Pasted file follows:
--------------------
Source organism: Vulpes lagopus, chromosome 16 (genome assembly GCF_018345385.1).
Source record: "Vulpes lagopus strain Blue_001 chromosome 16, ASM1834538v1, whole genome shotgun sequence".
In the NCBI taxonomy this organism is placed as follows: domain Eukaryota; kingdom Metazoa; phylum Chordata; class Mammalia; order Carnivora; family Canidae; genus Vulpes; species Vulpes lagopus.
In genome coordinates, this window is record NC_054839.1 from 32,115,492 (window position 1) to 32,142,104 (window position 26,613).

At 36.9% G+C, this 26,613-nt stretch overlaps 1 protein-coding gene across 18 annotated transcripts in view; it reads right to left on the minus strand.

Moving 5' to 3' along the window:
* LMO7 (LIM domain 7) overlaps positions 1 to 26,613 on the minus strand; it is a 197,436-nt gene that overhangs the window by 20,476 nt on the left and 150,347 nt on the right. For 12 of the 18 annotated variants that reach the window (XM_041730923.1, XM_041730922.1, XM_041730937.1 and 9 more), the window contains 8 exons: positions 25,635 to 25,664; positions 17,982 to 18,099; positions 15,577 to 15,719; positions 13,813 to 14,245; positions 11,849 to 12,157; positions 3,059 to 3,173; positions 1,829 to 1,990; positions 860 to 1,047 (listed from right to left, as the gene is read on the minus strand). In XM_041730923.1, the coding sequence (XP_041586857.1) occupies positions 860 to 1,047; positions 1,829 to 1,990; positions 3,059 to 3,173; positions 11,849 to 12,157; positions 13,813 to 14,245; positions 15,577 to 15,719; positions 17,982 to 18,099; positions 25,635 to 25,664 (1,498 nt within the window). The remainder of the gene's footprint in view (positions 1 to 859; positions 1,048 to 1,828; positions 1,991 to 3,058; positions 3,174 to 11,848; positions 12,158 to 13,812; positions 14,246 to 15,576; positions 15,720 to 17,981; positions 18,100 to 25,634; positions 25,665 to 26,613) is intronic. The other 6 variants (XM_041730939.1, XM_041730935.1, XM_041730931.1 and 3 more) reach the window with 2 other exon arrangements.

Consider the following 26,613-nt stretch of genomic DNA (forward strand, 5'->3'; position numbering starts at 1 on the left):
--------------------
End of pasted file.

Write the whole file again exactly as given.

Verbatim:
Source organism: Vulpes lagopus, chromosome 16 (genome assembly GCF_018345385.1).
Source record: "Vulpes lagopus strain Blue_001 chromosome 16, ASM1834538v1, whole genome shotgun sequence".
In the NCBI taxonomy this organism is placed as follows: domain Eukaryota; kingdom Metazoa; phylum Chordata; class Mammalia; order Carnivora; family Canidae; genus Vulpes; species Vulpes lagopus.
In genome coordinates, this window is record NC_054839.1 from 32,115,492 (window position 1) to 32,142,104 (window position 26,613).

At 36.9% G+C, this 26,613-nt stretch overlaps 1 protein-coding gene across 18 annotated transcripts in view; it reads right to left on the minus strand.

Moving 5' to 3' along the window:
* LMO7 (LIM domain 7) overlaps positions 1 to 26,613 on the minus strand; it is a 197,436-nt gene that overhangs the window by 20,476 nt on the left and 150,347 nt on the right. For 12 of the 18 annotated variants that reach the window (XM_041730923.1, XM_041730922.1, XM_041730937.1 and 9 more), the window contains 8 exons: positions 25,635 to 25,664; positions 17,982 to 18,099; positions 15,577 to 15,719; positions 13,813 to 14,245; positions 11,849 to 12,157; positions 3,059 to 3,173; positions 1,829 to 1,990; positions 860 to 1,047 (listed from right to left, as the gene is read on the minus strand). In XM_041730923.1, the coding sequence (XP_041586857.1) occupies positions 860 to 1,047; positions 1,829 to 1,990; positions 3,059 to 3,173; positions 11,849 to 12,157; positions 13,813 to 14,245; positions 15,577 to 15,719; positions 17,982 to 18,099; positions 25,635 to 25,664 (1,498 nt within the window). The remainder of the gene's footprint in view (positions 1 to 859; positions 1,048 to 1,828; positions 1,991 to 3,058; positions 3,174 to 11,848; positions 12,158 to 13,812; positions 14,246 to 15,576; positions 15,720 to 17,981; positions 18,100 to 25,634; positions 25,665 to 26,613) is intronic. The other 6 variants (XM_041730939.1, XM_041730935.1, XM_041730931.1 and 3 more) reach the window with 2 other exon arrangements.

Consider the following 26,613-nt stretch of genomic DNA (forward strand, 5'->3'; position numbering starts at 1 on the left):